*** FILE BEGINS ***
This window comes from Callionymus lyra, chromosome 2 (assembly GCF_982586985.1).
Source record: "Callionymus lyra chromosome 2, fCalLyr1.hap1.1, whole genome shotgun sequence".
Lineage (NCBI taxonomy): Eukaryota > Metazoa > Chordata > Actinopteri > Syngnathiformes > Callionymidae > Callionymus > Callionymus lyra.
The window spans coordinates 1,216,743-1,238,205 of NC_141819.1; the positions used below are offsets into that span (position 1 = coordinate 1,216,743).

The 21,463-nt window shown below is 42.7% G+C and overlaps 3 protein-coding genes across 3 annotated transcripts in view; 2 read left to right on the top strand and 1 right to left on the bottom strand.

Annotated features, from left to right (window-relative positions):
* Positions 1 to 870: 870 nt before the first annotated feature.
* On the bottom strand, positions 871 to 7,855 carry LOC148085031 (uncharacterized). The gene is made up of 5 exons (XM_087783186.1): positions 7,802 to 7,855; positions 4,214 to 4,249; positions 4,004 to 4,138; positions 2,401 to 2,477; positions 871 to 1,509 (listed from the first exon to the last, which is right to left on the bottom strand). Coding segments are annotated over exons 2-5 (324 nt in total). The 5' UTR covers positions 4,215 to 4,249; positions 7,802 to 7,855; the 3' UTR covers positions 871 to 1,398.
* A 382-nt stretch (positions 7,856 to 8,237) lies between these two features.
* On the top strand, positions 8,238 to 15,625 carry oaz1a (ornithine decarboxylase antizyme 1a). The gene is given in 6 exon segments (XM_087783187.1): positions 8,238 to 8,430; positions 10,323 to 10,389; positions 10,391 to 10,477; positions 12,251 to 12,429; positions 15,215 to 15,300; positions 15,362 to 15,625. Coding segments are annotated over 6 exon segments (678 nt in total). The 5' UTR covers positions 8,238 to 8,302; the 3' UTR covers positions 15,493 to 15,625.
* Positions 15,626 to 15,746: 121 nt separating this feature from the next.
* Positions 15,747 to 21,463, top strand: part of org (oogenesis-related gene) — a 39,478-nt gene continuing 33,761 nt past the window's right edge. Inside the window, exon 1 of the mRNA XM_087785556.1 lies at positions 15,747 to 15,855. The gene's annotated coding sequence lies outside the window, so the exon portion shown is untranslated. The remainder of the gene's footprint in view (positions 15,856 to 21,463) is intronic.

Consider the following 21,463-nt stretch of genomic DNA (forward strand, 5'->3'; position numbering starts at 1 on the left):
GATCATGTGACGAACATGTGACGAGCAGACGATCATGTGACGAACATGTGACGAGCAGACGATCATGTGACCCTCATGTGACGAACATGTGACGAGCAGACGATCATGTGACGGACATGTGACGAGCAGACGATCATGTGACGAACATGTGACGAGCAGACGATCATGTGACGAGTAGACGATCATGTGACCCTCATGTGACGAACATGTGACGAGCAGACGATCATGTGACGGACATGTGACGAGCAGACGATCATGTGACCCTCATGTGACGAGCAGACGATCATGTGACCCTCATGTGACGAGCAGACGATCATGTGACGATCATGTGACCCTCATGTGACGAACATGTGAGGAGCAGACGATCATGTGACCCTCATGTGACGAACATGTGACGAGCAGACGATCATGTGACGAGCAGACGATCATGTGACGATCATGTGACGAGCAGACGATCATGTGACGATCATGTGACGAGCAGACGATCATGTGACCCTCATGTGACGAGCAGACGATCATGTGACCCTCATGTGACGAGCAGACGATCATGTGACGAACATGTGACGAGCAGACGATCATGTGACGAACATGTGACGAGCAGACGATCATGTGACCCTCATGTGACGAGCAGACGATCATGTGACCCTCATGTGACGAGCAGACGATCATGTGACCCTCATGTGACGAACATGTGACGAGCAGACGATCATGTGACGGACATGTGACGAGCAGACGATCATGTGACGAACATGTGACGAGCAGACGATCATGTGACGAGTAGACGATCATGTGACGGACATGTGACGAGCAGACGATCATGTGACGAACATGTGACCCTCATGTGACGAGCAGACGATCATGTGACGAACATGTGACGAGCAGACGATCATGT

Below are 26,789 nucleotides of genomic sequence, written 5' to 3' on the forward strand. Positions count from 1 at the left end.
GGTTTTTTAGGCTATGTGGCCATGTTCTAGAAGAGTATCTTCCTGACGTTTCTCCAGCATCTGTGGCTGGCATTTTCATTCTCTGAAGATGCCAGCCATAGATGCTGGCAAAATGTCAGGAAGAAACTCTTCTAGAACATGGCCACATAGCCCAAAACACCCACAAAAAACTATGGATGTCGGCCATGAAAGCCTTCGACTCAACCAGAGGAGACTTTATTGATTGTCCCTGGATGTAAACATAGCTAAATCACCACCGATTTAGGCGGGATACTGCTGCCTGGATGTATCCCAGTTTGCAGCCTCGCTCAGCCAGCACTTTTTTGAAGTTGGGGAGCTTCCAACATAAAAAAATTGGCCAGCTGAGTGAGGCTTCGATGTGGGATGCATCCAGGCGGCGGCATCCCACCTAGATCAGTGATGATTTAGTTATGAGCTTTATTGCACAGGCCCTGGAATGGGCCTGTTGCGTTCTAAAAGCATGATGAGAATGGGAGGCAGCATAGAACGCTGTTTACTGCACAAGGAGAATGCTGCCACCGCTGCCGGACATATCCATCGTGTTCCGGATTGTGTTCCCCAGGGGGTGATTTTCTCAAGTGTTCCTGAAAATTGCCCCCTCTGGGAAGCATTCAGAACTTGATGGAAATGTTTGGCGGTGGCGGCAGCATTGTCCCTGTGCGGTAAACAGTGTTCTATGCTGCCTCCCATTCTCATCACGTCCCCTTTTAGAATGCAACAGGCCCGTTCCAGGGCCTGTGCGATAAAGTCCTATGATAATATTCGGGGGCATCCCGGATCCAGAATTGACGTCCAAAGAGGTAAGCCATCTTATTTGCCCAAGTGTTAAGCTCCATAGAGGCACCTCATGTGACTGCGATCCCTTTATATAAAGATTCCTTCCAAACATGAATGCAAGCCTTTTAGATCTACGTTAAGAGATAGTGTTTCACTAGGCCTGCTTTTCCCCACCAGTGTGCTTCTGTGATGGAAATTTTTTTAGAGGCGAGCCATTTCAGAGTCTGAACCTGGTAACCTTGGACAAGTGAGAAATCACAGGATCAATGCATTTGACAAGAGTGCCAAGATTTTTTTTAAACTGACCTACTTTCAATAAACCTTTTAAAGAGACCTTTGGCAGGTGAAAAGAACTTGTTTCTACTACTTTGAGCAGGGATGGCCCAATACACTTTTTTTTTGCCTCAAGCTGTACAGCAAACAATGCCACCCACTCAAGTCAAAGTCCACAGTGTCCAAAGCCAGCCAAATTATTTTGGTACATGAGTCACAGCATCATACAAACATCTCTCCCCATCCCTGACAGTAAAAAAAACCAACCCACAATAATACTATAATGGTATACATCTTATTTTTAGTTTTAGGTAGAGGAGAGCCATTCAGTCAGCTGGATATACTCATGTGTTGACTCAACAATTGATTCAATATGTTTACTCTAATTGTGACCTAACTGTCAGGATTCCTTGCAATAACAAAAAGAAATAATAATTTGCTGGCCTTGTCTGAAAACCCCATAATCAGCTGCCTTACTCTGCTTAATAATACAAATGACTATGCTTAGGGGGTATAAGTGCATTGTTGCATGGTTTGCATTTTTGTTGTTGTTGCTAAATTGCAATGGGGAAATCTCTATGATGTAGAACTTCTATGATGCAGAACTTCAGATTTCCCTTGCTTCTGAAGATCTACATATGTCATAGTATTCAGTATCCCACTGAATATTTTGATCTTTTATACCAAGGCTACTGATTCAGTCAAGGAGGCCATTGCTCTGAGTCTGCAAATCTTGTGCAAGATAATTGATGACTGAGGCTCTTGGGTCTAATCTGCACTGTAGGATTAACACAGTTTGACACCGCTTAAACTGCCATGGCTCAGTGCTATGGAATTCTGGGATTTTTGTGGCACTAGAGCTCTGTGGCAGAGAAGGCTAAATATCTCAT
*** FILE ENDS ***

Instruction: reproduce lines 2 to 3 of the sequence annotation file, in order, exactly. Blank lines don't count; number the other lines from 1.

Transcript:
Source record: "Callionymus lyra chromosome 2, fCalLyr1.hap1.1, whole genome shotgun sequence".
Lineage (NCBI taxonomy): Eukaryota > Metazoa > Chordata > Actinopteri > Syngnathiformes > Callionymidae > Callionymus > Callionymus lyra.